Original Paper

Polar Biology

, Volume 31, Issue 12, pp 1509-1520

First online:

Decline in energy storage in the Antarctic minke whale (Balaenoptera bonaerensis) in the Southern Ocean

  • Kenji KonishiAffiliated withInstitute of Cetacean Research Email author 
  • , Tsutomu TamuraAffiliated withInstitute of Cetacean Research
  • , Ryoko ZenitaniAffiliated withInstitute of Cetacean Research
  • , Takeharu BandoAffiliated withInstitute of Cetacean Research
  • , Hidehiro KatoAffiliated withTokyo University of Marine Science and Technology
  • , Lars WalløeAffiliated withDepartment of Physiology, Institute of Basic Medical Sciences, University of Oslo

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The annual trend in energy storage in the Antarctic minke whale was examined using catch data from all 18 survey years in the Japanese Whale Research Program (JARPA). Regression analyses clearly showed that blubber thickness, girth and fat weight have been decreasing for nearly 2 decades. The decrease per year is estimated at approximately 0.02 cm for mid-lateral blubber thickness and 17 kg for fat weight, corresponding to 9% for both measurements over the 18-year period. Furthermore, “date”, “extent of diatom adhesion”, “sex”, “body length”, “fetus length”, “latitude”, “age” and “longitude” were all identified as partially independent predictors of blubber thickness. The direct interpretation of this substantial decline in energy storage in terms of food availability is difficult, since no long-term krill abundance series is available. However, an increase in the abundance of krill feeders other than minke whales and a resulting decrease in the krill population must be considered as a likely explanation.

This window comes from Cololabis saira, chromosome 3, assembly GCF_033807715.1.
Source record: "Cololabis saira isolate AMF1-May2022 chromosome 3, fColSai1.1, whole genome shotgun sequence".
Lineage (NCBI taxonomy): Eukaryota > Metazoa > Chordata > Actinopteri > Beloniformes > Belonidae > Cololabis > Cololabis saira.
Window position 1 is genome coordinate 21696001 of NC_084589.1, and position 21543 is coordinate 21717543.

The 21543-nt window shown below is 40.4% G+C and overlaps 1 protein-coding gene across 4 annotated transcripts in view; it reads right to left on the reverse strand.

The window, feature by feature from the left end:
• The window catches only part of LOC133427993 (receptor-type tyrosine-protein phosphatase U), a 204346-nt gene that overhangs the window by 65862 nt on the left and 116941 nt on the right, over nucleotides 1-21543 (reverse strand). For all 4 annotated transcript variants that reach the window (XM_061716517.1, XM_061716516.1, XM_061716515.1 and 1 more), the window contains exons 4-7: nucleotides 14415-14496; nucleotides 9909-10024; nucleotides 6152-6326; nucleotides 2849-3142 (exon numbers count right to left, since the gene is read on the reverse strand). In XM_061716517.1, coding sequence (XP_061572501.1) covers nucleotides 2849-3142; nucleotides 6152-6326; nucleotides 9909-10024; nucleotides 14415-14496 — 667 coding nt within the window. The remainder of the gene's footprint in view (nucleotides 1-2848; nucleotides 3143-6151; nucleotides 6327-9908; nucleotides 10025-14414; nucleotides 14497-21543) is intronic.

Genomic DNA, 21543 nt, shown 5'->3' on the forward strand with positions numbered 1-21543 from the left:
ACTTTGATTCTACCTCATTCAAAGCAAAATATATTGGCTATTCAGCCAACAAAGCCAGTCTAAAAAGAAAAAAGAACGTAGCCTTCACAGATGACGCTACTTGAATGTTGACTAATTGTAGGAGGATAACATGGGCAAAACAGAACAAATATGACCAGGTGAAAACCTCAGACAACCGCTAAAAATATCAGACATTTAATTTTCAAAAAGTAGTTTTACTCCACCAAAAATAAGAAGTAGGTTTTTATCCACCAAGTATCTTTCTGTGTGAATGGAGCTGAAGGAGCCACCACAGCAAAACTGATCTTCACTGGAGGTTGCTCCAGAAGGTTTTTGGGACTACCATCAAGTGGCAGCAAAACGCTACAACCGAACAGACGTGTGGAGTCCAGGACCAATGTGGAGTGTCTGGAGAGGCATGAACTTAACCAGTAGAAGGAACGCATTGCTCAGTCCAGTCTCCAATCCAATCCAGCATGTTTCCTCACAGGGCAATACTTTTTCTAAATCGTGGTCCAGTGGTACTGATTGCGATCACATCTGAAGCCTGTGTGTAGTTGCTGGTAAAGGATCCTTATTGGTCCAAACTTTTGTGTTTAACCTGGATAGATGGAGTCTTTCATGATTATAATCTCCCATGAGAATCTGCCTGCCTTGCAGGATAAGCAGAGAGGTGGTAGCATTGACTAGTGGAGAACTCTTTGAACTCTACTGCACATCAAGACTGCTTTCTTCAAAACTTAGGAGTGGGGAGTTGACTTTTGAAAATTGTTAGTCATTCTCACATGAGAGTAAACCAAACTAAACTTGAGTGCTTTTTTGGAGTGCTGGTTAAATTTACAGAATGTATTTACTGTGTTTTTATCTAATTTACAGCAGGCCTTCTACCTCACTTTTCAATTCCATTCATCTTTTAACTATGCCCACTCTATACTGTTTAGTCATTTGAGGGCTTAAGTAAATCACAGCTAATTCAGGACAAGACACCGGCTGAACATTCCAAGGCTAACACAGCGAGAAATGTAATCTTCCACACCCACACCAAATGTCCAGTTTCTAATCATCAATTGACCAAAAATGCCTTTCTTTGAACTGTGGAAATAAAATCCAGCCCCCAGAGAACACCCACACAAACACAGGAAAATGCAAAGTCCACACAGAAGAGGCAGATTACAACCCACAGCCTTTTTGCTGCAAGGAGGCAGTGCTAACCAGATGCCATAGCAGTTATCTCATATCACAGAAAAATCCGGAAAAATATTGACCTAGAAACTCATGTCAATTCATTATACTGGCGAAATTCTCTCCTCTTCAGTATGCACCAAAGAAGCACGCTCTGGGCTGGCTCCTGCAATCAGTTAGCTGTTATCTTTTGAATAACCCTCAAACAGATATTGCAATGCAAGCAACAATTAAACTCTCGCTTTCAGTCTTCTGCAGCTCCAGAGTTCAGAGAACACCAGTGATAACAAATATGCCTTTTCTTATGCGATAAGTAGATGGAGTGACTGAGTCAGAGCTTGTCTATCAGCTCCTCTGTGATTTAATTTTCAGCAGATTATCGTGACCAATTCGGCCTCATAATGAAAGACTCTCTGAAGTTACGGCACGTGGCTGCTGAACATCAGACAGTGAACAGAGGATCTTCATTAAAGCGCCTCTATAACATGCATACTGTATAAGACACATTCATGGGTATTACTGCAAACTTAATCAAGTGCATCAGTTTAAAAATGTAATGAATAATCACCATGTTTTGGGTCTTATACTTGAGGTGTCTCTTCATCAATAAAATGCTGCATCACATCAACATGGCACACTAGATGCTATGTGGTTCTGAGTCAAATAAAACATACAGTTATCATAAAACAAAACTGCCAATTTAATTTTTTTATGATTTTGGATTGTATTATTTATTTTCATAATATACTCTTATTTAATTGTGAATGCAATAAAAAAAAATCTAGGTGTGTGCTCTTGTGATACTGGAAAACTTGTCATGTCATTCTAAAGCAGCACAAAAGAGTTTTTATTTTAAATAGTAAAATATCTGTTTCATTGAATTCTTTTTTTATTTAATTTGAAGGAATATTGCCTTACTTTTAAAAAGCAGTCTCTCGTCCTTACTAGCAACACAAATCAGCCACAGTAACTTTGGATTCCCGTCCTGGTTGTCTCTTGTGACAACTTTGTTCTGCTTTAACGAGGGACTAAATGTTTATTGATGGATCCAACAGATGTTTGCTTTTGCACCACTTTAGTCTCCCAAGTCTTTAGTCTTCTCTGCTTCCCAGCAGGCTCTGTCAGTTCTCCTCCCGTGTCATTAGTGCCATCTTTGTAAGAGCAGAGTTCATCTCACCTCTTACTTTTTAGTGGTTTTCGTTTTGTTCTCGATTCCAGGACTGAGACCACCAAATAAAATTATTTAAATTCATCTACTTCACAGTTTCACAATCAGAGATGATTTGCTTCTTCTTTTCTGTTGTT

Antarctica Minke whale Balaenoptera bonaerensis Long-term change Euphausia superba Prey availability